Putin’s disastrous propaganda performance in the West is inversely mirrored by its widespread success at home — this gap is testament also to the power of our own uncritically pro-Nato media. NICK WRIGHT, writing in the Morning Star, attempts to chart a course
THE FIRST principle in war reporting is never to believe an official source. I became even more convinced of this when, in Afghanistan in the 1980s, a provincial governor I was interviewing insisted that poppy production had been suppressed but that it was bad weather that made our flight out of his parish impossible.
As I looked along the valley glowing red with poppies, set against a perfect azure sky, I thought that the evident proximity of mojahedin with their newly CIA-supplied Stinger missiles might be a more compelling reason for our delay. And unless a new tulip-growing enterprise had seized the imagination of his Afghan villagers, that the governor was colour blind.
It is impossible to judge how the Ukraine war is going from even the closest reading of our mass media.
The reported discovery of civilian corpses and mass graves in areas vacated by Russian troops is already being mobilised to ramp up the prospect of deeper Nato involvement.
Whether or not the extent of any crimes committed in this near decade-long conflict meet the criteria for genocide as defined by the United Nations — “acts committed with intent to destroy, in whole or in part, a national, ethnical, racial or religious group, as such” — that much devalued term has already been mobilised.
This latest atrocity story is being mobilised in a largely propaganda effort to suggest that the members of the General Assembly of the United Nations could expel Russia from the security council where it has sat as a permanent member ever since the WWII victory over fascism.
There are several things to bear in mind about the way this will play out. Atrocities of these kinds inevitably occur in wars. There is no doubt that further examples of senseless killing will emerge and with them allegations that they are staged.
With great linguistic ingenuity the US military consider “collateral damage ‘not unlawful’ so long as it is not excessive in light of the overall military advantage anticipated from the attack.”
Indeed, they have developed digital tools to measure it with the title Fast-CD or Fast Assessment Strike Tool — Collateral Damage.
This enables the military and intelligence authorities to have a measure of the real-life effects of military operations in civilian environments that are denied the rest of us.
As a commentator slyly posted earlier this week: “Historians puzzle at how Mosul, Iraq, a city of three million, was flattened twice with American air strikes in 2003 and 2017, without a single photograph of dead bodies being published.”
If the evidence of conflicts in which the British army has been engaged is precedent it may take a long time before such crimes are acknowledged and even longer before anyone is convicted.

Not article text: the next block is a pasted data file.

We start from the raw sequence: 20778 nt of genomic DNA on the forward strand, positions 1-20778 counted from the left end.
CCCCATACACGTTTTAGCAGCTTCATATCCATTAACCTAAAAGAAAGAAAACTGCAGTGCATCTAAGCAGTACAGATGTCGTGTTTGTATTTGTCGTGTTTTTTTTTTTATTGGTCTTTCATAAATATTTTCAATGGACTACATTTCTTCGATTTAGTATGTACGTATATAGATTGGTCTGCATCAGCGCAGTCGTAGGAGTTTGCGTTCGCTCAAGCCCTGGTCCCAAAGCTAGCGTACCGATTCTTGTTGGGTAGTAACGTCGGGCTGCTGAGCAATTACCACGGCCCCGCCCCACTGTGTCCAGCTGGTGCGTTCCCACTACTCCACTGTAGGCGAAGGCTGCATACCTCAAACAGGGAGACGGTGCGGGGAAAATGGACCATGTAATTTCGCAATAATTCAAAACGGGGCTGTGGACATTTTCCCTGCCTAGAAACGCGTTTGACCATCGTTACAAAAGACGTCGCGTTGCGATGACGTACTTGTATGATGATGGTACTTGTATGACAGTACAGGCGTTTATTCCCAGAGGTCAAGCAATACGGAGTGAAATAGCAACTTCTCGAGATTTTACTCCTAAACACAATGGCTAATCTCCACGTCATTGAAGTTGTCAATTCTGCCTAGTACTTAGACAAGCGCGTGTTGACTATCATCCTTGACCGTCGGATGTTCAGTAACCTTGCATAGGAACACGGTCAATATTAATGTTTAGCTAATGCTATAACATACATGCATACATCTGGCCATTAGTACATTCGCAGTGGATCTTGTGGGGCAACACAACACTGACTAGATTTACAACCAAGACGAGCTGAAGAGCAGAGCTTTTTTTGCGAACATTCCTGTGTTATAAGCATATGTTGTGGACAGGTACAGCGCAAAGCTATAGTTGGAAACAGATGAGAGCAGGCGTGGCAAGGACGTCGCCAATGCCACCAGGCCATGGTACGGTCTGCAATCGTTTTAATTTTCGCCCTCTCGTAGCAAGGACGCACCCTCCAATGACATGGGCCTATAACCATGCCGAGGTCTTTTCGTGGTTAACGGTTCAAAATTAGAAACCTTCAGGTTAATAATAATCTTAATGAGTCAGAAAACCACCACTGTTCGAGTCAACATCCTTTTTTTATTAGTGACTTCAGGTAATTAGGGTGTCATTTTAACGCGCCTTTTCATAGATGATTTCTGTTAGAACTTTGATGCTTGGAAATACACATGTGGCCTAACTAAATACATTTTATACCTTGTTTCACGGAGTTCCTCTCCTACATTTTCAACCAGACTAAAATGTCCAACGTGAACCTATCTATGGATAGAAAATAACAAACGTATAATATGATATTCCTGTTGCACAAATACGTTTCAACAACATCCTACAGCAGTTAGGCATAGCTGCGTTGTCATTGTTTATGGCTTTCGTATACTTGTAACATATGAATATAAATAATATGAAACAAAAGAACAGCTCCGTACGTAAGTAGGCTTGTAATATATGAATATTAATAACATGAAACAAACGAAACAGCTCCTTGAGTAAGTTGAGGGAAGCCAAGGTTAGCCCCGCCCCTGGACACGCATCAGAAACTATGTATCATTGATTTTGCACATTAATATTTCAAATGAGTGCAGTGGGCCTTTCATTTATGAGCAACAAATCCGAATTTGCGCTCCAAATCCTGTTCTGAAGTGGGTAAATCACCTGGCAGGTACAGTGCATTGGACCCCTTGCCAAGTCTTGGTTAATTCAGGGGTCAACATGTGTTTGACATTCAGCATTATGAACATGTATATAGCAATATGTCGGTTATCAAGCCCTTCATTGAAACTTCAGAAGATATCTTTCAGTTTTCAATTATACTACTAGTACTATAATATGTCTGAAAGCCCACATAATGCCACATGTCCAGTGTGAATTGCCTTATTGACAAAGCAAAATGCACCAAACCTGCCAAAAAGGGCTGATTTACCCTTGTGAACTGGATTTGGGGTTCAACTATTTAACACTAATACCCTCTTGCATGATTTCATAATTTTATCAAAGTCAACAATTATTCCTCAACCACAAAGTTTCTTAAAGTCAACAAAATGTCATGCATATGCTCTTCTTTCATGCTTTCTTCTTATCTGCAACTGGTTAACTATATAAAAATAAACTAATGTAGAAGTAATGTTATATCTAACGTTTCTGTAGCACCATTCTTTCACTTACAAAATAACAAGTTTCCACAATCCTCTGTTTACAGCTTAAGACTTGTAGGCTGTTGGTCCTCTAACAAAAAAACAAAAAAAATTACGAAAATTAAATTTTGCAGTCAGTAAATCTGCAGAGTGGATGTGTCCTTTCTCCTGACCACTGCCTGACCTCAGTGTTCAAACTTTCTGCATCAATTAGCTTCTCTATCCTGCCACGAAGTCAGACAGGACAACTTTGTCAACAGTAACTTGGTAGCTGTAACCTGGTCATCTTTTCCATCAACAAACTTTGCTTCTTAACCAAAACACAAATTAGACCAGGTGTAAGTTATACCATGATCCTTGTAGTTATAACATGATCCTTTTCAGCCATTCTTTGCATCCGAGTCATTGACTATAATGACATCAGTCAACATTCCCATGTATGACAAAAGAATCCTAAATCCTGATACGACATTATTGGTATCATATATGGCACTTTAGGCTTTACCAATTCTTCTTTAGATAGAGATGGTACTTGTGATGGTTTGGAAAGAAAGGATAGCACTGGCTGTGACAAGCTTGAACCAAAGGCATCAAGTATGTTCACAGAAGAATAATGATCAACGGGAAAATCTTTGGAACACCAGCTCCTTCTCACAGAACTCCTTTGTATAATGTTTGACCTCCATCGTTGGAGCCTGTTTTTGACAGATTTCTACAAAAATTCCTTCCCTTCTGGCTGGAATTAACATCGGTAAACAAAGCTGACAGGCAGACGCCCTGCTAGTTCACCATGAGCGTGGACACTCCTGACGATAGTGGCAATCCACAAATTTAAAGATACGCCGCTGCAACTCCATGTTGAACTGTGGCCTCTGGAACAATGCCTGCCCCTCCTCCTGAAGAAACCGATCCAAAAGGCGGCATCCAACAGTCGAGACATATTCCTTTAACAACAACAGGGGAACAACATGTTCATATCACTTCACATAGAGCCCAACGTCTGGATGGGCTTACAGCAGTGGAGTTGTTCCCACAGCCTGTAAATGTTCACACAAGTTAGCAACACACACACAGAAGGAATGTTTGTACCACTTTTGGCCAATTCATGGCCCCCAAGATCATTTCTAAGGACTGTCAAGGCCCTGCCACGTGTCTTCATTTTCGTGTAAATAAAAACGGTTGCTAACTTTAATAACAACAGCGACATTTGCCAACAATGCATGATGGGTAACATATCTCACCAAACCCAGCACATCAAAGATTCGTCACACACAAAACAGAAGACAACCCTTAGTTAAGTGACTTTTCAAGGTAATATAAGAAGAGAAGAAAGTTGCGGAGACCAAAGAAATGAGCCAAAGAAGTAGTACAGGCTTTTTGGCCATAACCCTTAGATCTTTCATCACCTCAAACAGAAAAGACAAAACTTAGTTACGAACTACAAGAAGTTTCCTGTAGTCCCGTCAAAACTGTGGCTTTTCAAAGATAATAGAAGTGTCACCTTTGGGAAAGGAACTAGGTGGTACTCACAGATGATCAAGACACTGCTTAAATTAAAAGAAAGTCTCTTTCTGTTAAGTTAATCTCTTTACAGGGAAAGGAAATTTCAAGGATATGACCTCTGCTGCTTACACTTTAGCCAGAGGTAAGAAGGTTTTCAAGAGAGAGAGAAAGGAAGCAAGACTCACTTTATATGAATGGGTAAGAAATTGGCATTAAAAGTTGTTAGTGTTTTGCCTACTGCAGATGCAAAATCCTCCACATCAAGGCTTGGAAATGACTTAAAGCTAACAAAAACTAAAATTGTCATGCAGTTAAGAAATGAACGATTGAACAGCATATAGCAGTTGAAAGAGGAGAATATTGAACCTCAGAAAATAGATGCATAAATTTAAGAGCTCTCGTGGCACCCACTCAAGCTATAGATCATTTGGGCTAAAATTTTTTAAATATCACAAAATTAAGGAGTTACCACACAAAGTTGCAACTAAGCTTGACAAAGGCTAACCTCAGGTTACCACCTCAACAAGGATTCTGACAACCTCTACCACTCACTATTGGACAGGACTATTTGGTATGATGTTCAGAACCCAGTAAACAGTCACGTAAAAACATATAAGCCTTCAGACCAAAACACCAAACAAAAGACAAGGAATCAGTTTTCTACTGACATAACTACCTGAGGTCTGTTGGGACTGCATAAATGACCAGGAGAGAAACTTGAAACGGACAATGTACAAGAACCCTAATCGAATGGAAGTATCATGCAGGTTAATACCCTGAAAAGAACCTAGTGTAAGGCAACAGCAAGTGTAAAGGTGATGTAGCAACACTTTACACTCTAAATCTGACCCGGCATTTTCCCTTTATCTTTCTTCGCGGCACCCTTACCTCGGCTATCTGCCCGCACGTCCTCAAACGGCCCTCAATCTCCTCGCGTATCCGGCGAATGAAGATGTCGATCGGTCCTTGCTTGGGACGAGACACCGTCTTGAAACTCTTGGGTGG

Much of the present commentary is unhinged and detached from rational thought or informed by military history.
Last week, the leading US magazine Newsweek ran a piece quoting a former high-level CIA official who opined: “I believe that at the heart of Russian military thinking is how Marshall (sic) Zhukov marched across eastern Europe to Berlin. Zhukov’s orders were to ‘line up the artillery and … flatten everything ahead of you. Then send in the peasant army to kill or rape anyone left alive.’ Subtle the Russians are not.”
One twitter stream this week even speculated that Russian losses in Ukraine exceeded German losses in the second world war Battle of Kursk — the largest ever tank battle in history!
As a measure of scale we can note that German and Axis losses on the Eastern Front in the second world war totalled 5.1 million dead and 4.5 million captured while Soviet and Allied losses were 8.7–10 million dead and 4.1–5.7 million captured with a further 18-24 million civilian deaths.
The US lost 418,500 and Britain 450,700.
This week the United Nations High Commissioner for Human Rights (OHCHR) verified a total of 1,417 civilian deaths during Russia’s military attack on Ukraine as of April 2, 2022.
Again for comparison, that is about the same as the number of people killed by gunfire in the US over the same period.
Nevertheless OHCHR are undoubtedly right in speculating that casualties are higher than these figures suggest.
The combatants in the present phase of the war in Ukraine started off fairly evenly matched. At the outset Russia committed 190,000 troops to theatre while according to the International Institute of Strategic Studies (IISS), Ukraine had 196,600 active military personnel at the start of the invasion split into 125,600 ground troops, 35,000 air personnel, 15,000 naval troops and 900,000 reservists.
In the five weeks of combat, in the discussions that intelligence and military professionals conduct for our hyperbolic mass media, the question asked is why the Russians did not deploy their undoubted capacity to take out Ukraine’s air defences and deny the Ukrainian air force the capacity to intervene? And despite the highly visible material damage why are civilian casualties relatively low?
These are questions that do not trouble the mainstream mass media. For the rest of us the absence of contradictory views, the deeply embedded nature of the reporting and the unwavering media consensus makes for such a powerful bias against understanding that any political debate is desperately impoverished.